Nov 22 2018

Wyre Forest workshop, Bewdley, November 22 2018

November 22nd 2018


Helen Jackson reports:

A life raft for species, a sleeping giant, diverse and exceptional array of wildlife and superb unique habitat, were just some of the words used to describe the Wyre Forest at an event designed to showcase the 2400 hectare area. Just under 150 years later, the words of John Ruskin describing his hopes that a corner of the forest might be ‘beautiful, peaceful and fruitful’ still resonate today.

Around 50 experts in forests, land management, academics, both at national and local levels, and others who simply call themselves Wyre ‘enthusiasts’, came together for the first time on Thursday 22 November with a core aim; how do we better put Wyre Forest on the map.

The brainchild of Guild Companion Chris Baines, leading environmentalist and Chair of Wyre Forest Landscape Partnership, the workshop also aimed to build an informal network of influential ambassadors and to develop the scope for Wyre to become a national centre for applied research.

There are strong foundations to build on; Wyre forest is the first place where an agreement is in place to jointly manage the forest between The Forestry Commission and Natural England, the workshop is also supporting the exploration of new ideas for the future of the forest by Wyre Forest Landscape Partnership set up to help sustain this very special corner of the countryside.

Worcestershire County Council Archaeologist, Adam Mindykowski spoke passionately about the ancient woodland that is Wyre Forest, delving into its pre-historic settlements, industrial past including coal mining, charcoal and tanning, the important role of its railway and its rich orchard and fruit, something which is being currently being re-energised by the Wyre Community Land Trust (WCLT).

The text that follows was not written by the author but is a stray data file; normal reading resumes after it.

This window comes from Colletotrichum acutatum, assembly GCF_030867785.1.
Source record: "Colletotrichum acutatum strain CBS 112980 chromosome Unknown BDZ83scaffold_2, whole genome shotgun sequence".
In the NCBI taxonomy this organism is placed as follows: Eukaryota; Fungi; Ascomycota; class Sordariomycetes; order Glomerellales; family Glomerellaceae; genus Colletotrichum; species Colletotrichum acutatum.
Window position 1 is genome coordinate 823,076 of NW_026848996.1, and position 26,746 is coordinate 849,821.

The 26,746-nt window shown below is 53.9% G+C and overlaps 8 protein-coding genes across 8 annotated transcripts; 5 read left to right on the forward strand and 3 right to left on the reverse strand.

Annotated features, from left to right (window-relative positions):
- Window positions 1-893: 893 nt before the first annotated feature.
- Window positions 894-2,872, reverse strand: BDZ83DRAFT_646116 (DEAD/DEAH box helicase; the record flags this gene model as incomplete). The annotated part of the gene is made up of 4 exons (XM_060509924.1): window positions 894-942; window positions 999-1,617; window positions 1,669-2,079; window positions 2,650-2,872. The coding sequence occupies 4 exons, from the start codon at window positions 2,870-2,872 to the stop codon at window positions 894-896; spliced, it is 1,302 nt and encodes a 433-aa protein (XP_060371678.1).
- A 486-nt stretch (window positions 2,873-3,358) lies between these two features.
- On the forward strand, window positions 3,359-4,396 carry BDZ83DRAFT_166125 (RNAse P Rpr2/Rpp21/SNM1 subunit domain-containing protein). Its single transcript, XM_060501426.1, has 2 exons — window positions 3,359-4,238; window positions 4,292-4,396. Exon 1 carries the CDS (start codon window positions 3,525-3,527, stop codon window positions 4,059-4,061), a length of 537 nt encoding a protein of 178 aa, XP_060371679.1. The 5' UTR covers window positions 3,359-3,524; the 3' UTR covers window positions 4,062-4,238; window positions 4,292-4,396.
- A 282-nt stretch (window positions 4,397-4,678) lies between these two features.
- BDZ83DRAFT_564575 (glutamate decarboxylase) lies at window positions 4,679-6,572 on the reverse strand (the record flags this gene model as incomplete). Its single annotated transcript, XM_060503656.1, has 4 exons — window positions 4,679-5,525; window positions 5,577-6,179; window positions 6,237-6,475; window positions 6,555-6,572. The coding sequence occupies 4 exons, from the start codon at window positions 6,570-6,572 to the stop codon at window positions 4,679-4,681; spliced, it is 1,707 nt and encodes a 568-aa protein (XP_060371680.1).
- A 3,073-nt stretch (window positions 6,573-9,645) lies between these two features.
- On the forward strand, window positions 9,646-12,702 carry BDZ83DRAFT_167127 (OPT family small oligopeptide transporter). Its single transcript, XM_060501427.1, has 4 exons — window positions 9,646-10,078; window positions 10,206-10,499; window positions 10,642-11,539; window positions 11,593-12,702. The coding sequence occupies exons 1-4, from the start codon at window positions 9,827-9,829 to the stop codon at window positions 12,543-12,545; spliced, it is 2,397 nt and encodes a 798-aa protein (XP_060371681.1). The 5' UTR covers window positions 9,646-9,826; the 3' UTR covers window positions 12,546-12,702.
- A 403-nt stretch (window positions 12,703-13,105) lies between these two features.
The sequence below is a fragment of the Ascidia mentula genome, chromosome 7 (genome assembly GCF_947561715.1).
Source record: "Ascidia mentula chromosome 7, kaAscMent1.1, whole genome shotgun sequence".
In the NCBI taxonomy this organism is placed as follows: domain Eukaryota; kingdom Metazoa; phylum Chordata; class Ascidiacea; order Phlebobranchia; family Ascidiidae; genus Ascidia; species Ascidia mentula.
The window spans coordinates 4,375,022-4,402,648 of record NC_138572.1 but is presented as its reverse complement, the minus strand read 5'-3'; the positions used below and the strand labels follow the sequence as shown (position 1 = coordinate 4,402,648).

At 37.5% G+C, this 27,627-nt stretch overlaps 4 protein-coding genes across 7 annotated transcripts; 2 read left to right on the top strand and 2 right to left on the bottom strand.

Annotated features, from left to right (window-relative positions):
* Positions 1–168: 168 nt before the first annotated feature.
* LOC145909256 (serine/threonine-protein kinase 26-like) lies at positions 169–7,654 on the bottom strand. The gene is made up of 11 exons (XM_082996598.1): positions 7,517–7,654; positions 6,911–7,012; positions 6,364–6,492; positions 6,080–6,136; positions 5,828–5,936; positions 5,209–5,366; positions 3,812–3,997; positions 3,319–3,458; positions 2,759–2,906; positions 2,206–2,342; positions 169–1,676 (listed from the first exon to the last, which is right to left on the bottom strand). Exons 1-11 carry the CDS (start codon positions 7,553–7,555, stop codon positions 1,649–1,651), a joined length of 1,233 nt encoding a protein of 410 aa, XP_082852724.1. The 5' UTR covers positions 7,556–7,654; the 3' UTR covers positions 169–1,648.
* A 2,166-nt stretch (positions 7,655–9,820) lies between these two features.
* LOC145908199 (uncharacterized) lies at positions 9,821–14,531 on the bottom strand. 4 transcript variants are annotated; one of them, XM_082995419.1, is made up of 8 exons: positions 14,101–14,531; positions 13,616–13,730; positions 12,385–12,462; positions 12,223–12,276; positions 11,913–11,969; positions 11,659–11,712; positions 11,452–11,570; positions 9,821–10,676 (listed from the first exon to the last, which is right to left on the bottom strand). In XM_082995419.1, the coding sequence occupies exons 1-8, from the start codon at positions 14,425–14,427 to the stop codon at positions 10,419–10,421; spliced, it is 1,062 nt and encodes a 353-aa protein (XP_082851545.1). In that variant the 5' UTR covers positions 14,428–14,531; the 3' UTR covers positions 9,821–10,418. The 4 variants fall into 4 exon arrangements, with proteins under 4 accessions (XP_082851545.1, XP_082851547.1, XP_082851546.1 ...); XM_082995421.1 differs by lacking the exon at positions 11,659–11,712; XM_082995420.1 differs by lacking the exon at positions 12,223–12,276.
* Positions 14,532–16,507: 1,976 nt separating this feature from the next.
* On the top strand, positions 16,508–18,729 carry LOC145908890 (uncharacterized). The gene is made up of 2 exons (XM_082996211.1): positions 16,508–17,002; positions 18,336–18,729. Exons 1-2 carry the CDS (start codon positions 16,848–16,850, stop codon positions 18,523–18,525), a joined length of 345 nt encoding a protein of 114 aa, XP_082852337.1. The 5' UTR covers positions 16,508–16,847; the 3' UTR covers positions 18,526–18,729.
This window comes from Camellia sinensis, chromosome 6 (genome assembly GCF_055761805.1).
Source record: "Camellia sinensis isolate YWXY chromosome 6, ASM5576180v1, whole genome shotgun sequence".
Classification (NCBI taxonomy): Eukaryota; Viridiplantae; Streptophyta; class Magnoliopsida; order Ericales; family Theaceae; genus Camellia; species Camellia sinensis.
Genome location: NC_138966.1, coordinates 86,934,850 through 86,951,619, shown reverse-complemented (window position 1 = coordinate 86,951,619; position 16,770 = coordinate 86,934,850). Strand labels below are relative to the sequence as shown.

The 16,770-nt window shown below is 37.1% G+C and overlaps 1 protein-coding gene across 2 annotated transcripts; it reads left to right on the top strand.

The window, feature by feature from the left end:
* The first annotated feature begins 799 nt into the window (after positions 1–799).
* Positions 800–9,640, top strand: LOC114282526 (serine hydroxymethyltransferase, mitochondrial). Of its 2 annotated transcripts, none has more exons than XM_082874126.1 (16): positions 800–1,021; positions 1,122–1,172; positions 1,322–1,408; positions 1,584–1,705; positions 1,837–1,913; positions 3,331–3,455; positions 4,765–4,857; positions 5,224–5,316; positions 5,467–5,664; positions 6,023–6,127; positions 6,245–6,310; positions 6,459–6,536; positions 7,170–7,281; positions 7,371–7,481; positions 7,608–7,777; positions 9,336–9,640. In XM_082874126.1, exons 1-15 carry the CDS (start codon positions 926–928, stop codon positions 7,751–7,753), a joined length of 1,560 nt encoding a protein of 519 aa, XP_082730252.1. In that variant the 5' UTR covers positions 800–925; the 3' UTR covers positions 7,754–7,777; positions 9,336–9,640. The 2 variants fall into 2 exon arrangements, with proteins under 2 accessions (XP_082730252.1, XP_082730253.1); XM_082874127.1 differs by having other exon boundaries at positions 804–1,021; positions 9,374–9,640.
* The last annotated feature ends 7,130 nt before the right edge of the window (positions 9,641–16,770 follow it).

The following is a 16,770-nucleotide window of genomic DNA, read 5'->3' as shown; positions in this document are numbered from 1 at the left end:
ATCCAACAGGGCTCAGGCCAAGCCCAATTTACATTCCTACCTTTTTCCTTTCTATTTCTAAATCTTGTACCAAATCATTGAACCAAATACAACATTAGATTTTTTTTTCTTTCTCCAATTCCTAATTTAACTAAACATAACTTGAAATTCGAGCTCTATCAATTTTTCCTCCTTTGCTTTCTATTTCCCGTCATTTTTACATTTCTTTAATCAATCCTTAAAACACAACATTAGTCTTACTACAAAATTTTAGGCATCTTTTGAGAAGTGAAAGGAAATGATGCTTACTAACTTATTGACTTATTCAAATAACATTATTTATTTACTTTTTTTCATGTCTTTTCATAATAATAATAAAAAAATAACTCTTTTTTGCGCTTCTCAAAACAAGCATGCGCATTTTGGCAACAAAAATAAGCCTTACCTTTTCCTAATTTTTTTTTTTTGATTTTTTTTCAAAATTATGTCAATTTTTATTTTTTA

Brett Westwood, author and radio 4 wildlife reporter imparted his considerable local knowledge on the scale, variety and landscape of Wyre. He painted pictures of the forest for the audience with tales of beautifully sounding species and habitats such as the plated snail, ballerina wax caps (fungi) and wet flushes.

Tim Selman, Managing Director of the Wyre Forest Community Land Trust spoke about the management of the land and of its economic value, touching upon the work underway to diversify the use of the oak dominated landscape. Jenny Joy, Wyre Forest Facilitation Fund provided an overview of work bringing landowners together to manage private land to share the vision for Wyre, whilst reminding us of the vast array of butterfly species within the forest, including England's largest colony of pearl-bordered fritillary butterflies.

John Iles, Guild of St George Director and Grow with Wyre, tasked the audience with the responsibility of being stewards of this precious asset and to ensure that it is protected and sustained for future generations to use and enjoy.

And that was just the morning session! Lunchtime further provided an opportunity to showcase the resources of the Wyre, with local chef Darren Bale providing a lunch sourced from local suppliers, including his own garden, with zero food miles.

The afternoon saw groups enthusiastically debating the key issues for Wyre and generate ideas for short, middle and long term actions that can stimulate Wyre’s national potential. There was consensus in the room that this hidden gem has largely gone uncelebrated and unrecognised, a need for greater collaboration across other sectors such as health and the collation of a list of ideas for future academic research. There was a real enthusiasm from delegates to take forward the actions and continue as a network of ambassadors for the Wyre.

After all, in the final words of Brett Westwood, ‘you won’t find another Forest like it’! In short, Wyre Forest is one of Britain’s exceptional places.

Read more about the Wyre Community Land Trust here.